Not much has changed since The Boys premiered more than 20 years ago. Every so often one of the networks will announce it is no longer sticking to the traditional fall-to-spring schedule but never actually make many substantial changes.

Later this year I’ll be writing a Spotlight about The Building, another CBS summer tryout from 1993 that aired alongside The Boys.

WCBW Schedule, Week of October 19th, 1941

Here’s the schedule for WCBW, the CBS station in New York City, for the week starting Sunday, October 19th, 1941, straight from daily television listings printed in The New York Times. As always, the station was off the air on Sunday.

It was another typical week for the station, with the regular mix of test patterns, news reports, dancing lessons, songs by Joan Edwards, Boys in the Back Room, Metropolitan Museum of Art programs, and more.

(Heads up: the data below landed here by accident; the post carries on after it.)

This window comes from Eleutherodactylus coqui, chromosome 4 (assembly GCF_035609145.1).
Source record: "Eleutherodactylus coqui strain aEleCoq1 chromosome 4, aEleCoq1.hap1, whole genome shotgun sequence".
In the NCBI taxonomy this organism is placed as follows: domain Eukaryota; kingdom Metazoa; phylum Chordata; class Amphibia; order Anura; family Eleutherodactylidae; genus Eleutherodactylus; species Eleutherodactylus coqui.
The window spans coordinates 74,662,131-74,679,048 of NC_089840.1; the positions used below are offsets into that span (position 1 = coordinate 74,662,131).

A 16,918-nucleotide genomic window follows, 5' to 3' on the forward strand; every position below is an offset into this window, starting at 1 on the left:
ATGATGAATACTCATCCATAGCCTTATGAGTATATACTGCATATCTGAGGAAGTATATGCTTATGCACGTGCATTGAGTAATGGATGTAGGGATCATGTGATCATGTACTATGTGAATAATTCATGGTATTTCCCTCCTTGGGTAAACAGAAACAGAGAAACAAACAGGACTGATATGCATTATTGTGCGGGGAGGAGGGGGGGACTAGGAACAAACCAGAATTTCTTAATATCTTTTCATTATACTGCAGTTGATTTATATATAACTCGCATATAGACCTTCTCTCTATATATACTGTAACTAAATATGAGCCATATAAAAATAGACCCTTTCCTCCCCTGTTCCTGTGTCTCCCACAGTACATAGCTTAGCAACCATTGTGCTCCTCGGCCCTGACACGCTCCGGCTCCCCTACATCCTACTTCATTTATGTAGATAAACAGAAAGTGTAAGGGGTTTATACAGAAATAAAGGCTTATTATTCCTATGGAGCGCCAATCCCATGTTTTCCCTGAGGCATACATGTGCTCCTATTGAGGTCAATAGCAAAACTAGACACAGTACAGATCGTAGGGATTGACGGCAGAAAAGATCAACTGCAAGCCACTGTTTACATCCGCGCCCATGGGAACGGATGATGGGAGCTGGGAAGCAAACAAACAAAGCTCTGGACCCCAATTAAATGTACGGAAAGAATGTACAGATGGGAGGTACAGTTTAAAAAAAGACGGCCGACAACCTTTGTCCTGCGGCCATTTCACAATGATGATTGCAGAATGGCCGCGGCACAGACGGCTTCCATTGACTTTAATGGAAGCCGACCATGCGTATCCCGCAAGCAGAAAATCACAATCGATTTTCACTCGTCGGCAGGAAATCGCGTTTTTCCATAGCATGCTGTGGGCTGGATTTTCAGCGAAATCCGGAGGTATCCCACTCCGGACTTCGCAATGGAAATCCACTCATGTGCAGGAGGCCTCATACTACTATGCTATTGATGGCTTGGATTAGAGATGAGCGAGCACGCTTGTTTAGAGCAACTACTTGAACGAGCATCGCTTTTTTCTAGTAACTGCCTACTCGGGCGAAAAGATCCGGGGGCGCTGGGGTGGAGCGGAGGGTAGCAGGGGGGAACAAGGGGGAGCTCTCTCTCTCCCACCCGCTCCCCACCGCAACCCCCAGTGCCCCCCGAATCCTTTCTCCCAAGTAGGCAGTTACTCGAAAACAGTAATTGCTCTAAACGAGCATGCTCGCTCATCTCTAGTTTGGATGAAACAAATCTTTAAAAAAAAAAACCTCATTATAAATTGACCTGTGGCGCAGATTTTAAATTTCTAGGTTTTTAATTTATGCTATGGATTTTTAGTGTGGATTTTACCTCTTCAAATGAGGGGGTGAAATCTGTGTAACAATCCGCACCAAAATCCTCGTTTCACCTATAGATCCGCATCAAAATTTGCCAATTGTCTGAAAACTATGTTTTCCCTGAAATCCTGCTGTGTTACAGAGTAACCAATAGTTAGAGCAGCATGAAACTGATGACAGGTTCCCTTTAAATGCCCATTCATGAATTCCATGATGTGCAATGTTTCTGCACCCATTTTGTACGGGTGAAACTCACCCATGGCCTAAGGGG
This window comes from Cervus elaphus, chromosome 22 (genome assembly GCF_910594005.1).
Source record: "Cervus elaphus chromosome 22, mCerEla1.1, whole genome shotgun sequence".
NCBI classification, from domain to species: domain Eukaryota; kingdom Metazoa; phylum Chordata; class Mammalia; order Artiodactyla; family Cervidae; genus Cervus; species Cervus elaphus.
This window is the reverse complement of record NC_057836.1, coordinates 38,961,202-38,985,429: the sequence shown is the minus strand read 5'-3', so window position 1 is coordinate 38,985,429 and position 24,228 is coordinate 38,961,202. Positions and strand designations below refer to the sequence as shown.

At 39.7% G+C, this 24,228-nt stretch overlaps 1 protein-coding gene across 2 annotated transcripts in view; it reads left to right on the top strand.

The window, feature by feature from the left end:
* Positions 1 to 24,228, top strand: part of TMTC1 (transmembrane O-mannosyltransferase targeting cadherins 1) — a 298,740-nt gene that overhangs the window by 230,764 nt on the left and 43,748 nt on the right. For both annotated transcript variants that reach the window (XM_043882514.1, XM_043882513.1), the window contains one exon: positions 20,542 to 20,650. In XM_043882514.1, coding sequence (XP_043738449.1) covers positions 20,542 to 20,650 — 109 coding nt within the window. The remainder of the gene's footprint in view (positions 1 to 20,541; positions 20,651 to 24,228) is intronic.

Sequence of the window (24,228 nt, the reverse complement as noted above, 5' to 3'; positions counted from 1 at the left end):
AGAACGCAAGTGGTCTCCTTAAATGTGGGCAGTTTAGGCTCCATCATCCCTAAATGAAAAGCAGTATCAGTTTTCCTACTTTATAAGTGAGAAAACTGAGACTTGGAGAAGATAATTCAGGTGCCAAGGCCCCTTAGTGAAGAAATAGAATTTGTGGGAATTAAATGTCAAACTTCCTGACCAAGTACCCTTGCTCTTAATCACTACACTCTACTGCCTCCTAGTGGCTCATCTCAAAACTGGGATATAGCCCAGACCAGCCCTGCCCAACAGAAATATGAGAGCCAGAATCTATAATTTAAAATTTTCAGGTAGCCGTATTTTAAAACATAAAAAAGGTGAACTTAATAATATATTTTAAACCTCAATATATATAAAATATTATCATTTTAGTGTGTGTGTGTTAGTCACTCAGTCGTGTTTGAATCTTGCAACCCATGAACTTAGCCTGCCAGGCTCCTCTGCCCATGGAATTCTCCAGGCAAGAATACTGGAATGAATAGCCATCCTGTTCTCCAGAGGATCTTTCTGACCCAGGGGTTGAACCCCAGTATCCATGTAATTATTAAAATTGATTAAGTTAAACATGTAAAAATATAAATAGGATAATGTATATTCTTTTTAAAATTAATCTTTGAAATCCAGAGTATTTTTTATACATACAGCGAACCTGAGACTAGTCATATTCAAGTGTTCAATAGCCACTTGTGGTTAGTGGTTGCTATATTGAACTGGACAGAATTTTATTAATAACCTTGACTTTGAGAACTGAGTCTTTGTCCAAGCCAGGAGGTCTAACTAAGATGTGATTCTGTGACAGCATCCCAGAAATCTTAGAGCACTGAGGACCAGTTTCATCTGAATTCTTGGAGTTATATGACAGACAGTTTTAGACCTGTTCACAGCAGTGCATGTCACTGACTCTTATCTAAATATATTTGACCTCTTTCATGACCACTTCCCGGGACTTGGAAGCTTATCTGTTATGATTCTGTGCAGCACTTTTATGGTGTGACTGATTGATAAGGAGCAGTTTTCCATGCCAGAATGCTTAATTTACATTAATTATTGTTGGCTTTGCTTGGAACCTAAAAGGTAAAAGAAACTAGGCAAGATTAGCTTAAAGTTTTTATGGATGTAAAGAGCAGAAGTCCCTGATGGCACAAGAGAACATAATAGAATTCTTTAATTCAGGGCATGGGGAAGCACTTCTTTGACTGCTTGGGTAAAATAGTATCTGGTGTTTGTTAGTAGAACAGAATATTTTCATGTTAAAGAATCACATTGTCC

The variety show on Monday featured a harpist, a toe dancer, a mimic, Nelson’s Boxing Cats, and a pair of dancers.

No details were provided for Wednesday’s Table Talk with Helen Sioussat or any of Bob Edge’s sports programs, with the exception of his Friday program which involved badminton.

For the third straight week, the daily children’s story was a continuation of the station’s take on Jules Verne’s novel Around the World in 80 Days, published in 1873.

Sunday, October 19th, 1941
No Programs Scheduled

Monday, October 20th, 1941 [1]
2:00PM – Test Pattern
2:30PM – News Reports
2:45PM – Boys in the Back Room
3:15PM – Children’s Story: Around the World in 80 Days
7:30PM – Test Pattern
8:00PM – News
8:15PM – Joan Edwards, Songs